There are plans to create log piles for frogs and insects. Part of the project involved the creation of a wetland pond, which will serve as a wildlife refuge for amphibi, damselflies, wetland plants and birds. A stone hibernacula has been constructed for smooth newt.

“Our ongoing work with landowners and the farming community will transform degraded peatland landscapes to healthy ecosystems supporting a diverse range of habitats, flora and fauna in addition to repairing peatlands to function as natural carbon sinks once more,” Mr O’Loughlin explained.

“It is our hope that other landowners and farmers across Clare will adopt a similar project and there are several support systems and funding streams to allow this to happen.”

Mr O’Loughlin said water is being retained on this high bog again for the first time in 80 years. The ‘donot’ method of placing a sod of vegetation in the middle of a borrow pit seems to kick-start vegetation colonisation quicker.

He pointed out it is vital the water levels on the cutaway bog on the land have to be kept to a certain level of about 30 cms to foster the growth of Sphagnum mosses. If water is too deep, he explained wetland plants will not grow.

When there is turf cutting, drainage or afforestation, this causes the bog to degrade and the Sphagnum mosses to die off. This can result in the bog becoming a carbon source.

The project is funded by the Department of Agriculture, Food and the Marine) EIP scheme with a €55,000 grant under the Rural Development Programme.

Shanakyle Bog Restoration EIP is unique in that this is one of only a handful of peatland restoration projects to be undertaken on privately-owned lands across the country.

The majority of peatland restoration and rewetting projects are concentrated on state-owned lands belonging to Bord na Mona and Coillte.

“Three or four farmers may own a bog in Clare. They could secure a financial payment to re-wet this bog through a locally-led EIP project,” said Mr O’Loughlin.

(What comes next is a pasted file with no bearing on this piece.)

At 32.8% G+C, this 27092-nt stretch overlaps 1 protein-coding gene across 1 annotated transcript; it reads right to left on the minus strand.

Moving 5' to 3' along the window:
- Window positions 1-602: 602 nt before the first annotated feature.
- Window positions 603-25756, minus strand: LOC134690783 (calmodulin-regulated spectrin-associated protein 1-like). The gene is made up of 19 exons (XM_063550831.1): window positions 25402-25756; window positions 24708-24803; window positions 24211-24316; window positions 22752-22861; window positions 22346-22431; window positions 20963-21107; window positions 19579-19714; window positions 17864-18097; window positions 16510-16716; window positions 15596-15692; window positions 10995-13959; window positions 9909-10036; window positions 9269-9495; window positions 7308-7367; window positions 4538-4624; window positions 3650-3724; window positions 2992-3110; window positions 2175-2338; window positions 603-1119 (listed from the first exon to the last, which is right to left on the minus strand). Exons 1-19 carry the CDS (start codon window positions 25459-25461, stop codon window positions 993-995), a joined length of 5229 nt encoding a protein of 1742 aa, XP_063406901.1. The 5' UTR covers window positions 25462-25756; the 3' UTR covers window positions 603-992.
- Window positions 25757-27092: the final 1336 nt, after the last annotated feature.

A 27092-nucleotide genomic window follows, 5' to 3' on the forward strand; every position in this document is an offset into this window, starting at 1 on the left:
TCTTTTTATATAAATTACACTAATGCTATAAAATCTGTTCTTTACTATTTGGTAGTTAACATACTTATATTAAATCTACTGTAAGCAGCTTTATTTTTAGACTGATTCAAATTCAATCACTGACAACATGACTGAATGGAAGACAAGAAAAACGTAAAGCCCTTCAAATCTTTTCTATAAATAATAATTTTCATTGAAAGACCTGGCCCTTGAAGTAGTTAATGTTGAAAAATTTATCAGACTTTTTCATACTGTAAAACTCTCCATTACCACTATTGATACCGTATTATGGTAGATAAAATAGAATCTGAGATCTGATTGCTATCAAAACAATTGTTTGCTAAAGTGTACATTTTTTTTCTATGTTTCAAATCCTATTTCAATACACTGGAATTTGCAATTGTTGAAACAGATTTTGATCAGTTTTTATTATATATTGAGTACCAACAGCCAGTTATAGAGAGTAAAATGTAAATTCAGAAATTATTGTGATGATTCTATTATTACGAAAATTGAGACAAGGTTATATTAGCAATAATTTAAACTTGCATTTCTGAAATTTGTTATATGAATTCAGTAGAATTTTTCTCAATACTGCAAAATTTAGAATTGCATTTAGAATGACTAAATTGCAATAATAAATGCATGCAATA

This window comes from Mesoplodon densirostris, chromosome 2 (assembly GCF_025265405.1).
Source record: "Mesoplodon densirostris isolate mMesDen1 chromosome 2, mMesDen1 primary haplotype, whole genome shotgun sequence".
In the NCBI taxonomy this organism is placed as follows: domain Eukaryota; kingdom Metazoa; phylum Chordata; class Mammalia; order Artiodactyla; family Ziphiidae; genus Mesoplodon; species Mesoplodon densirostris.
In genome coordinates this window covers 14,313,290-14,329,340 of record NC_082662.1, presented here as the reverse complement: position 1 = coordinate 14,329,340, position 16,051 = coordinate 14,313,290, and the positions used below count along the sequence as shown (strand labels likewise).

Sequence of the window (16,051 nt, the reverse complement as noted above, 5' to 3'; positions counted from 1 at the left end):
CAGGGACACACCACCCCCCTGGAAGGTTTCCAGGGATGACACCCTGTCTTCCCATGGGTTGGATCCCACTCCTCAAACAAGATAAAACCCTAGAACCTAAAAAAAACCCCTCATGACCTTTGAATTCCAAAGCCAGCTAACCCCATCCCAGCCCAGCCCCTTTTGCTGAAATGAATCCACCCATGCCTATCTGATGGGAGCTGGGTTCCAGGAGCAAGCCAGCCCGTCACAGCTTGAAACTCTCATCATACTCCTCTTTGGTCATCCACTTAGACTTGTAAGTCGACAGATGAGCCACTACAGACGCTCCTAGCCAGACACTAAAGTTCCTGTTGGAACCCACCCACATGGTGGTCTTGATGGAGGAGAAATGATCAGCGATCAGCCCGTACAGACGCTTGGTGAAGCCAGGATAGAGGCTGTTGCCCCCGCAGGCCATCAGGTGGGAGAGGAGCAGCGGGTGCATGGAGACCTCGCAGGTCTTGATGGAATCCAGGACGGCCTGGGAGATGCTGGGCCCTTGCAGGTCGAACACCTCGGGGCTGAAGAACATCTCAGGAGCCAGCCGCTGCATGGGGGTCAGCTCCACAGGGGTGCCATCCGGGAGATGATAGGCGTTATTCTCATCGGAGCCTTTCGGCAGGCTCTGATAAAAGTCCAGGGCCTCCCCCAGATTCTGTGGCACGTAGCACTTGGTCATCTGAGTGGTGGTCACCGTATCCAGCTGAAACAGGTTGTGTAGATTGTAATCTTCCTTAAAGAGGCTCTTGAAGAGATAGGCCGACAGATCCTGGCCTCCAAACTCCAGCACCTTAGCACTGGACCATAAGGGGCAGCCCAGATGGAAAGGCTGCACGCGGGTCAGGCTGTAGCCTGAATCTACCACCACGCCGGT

“This model could help farmers achieve carbon credits. We would like to see this project being spread throughout Clare.”

The land in Shanakyle has been farmed for almost 200 years. It was previously a mixed farm with dairy cows, pigs and a vegetable garden run by the O’Dwyers.

Initially Ms Ní Ciardha looked at the possibility of planting forestry on the bog but didn’t like what happened to nature when the trees would have to be cut down.

“I have a barn owl and long-eared owl on the bog as well as loads of bats,” she said. “We are putting in bat and barn owl boxes. I hope a lot of new wildlife will return in the summer time.
The bog hasn’t been in productive use for decades.

“When turf was cut in the bog previously, land owners would put in drains to dry out the land. We are actually filling in these drains. We secured a hydrologist to choose what drains should be covered in to ensure we didn’t flood another person’s land.

“The bog will get wetter and wetter. The bog will start growing again. It was one of the few bogs that was growing because most bogs are not growing.

“Bogs are a great carbon sink. There was nothing being done with the bog so I felt why not return it to nature.”

There are plans for bog walks and talks to increase public awareness and in the coming years, she is considering planting more broadleaf trees on her land.